Circling back to the statement I made in thefirst blog of this series: Supporting equity means recognising young people for who and where they are, and valuing their perspectives, often in a wider system that does not. Ultimately to centre young people in research is to trust them and share power accordingly.
Whilst there is an important place for enabling this through empowering their trusted practitioners and intermediary organisations, the most immediate way to centre young people is to fund them directly to lead this work.
This is one of the things we are exploring with The Ideas Fund in partnership with the British Science Association and Wellcome. The programme is looking more broadly at how partnerships with researchers can be genuinely led by communities at all stages of the research - from setting the agenda and questions most important to them, holding the funding, deciding on their research partner, and addressing local issues around mental wellbeing.
We particularly aimed towork withgroups who are underrepresented in research, including those who have never held funding before. As Development Coordinators for the Highlands and Islands, ensuring young people were involved throughout was especially important for us. For example, we had the Highland Youth Convener on our community panel for funding grants. This led to several projects involving young peer researchers, from exploring what’s needed to support mental wellbeing for young LGTBQI+ and neurodiverse people in Inverness, to researching the lack of safe spaces for young people in Shetland.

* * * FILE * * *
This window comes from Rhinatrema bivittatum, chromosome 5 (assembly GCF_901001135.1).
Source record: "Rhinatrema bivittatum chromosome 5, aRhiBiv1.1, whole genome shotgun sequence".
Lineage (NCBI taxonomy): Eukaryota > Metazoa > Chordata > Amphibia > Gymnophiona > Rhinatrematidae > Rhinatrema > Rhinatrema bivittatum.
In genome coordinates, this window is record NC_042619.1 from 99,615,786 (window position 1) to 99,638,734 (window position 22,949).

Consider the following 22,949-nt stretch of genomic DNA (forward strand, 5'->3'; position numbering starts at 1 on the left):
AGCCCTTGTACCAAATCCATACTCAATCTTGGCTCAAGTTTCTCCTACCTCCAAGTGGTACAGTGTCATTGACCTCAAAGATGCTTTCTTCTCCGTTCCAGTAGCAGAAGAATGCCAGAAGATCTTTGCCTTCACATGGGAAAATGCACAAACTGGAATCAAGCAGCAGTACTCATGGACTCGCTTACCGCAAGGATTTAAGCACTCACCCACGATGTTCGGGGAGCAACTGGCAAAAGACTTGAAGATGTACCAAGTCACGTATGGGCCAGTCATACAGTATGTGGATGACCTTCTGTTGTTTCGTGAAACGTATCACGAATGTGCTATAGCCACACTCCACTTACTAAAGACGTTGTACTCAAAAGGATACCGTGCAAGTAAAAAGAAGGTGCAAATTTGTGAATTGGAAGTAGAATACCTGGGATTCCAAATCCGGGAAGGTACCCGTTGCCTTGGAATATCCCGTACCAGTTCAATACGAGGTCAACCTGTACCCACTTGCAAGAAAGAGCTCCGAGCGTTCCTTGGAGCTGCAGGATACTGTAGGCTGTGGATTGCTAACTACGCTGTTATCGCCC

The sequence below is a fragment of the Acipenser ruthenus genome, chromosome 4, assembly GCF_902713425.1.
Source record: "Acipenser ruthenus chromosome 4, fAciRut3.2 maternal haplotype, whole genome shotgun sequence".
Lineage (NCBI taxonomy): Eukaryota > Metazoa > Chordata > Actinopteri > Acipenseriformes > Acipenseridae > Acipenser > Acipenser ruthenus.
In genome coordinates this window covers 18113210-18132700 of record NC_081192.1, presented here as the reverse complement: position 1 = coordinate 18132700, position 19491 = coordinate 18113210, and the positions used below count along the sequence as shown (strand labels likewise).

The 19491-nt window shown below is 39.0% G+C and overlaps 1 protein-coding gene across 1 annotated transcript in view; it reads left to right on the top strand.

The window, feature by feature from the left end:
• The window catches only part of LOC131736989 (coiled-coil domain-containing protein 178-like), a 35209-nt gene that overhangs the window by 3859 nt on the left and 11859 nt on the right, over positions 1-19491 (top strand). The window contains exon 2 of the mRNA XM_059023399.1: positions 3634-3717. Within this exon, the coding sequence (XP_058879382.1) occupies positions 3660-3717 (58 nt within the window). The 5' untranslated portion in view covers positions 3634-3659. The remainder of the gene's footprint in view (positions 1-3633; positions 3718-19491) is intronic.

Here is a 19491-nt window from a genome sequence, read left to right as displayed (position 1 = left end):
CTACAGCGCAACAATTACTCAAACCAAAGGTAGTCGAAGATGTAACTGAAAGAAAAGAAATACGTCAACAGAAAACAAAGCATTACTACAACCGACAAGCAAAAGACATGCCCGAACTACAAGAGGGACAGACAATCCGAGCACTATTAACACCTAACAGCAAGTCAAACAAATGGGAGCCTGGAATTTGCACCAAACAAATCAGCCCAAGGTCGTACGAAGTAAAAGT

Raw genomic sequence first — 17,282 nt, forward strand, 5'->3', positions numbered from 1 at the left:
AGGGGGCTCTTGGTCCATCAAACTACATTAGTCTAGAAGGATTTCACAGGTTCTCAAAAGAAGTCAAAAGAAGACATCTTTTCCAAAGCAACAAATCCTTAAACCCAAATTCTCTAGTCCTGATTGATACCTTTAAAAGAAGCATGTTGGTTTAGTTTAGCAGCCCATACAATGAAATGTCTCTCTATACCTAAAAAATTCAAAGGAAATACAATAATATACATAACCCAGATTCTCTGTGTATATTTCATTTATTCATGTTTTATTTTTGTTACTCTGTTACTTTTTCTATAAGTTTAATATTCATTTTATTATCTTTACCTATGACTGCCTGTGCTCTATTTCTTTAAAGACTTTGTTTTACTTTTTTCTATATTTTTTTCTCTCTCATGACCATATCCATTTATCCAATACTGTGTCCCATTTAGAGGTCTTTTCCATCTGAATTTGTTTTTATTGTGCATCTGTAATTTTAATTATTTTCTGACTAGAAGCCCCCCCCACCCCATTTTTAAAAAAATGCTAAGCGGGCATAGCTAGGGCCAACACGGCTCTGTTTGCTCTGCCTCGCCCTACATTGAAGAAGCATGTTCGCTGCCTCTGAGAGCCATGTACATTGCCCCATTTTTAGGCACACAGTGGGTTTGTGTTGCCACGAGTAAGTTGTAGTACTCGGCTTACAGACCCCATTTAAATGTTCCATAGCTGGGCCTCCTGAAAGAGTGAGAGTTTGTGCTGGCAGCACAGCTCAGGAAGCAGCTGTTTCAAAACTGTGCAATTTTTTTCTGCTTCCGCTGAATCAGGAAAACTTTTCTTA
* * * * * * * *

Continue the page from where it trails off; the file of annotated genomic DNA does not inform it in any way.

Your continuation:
In the Shetland project, two young peer researchers Akira and Shannon were trained and supported by the research partners to lead it and directly work with the wider OPEN Space group to formulate questions together, collect and process the evidence, and present this to key stakeholders on the Isle to shape policy. Whilst there are still concerns that these findings will simply be taken and young people won’t be involved in the implementation of the solution, the impact of the researchhas changed how the group works.This model of working and the skills developed are now being used to explore different questions, including around local youth drug and alcohol use.
This is far from the only example of youth-led research and it is encouraging to see how community-based research is also recognised in the new strategy for UK Research and Innovation, the biggest research funder in the UK. This to me signals a desire fora genuine shift of power in grant-making systems. We now need to identify how funders can fully enablethis type of work further to support young people on their own terms. They should be the ones leading co-production with researchers, not the other way round, and this will bring new insights and voices to the table.
Whilst I appreciate most people are notin a position to be able to fund activities, this wider work helps us to reflect on how current engagement structures can replicate hierarchies of power within research and society. We can all navigate and challenge that in different ways, listening to and centring groups to ensure our work is more youth-led and equity-conscious, and therefore benefits the people who need it most.
Access The Equity Compass
UK Research and Innovation Strategy
By Lewis Hou, Founder & Director Science Ceilidh
This blog series is supported by the Science Learning Plus (SL+) programme. The NCCPE along with the British Science Association (BSA) and NatCen Social Research (NatCen),delivered the final phase of the programme, working with the 5 funded projects to consolidate the lessons learnt and engage with research, practice and policy stakeholders to advocate for more support, funding and investment in ISL. Find out more about the 5 SL+ projects, key lessons and outputs.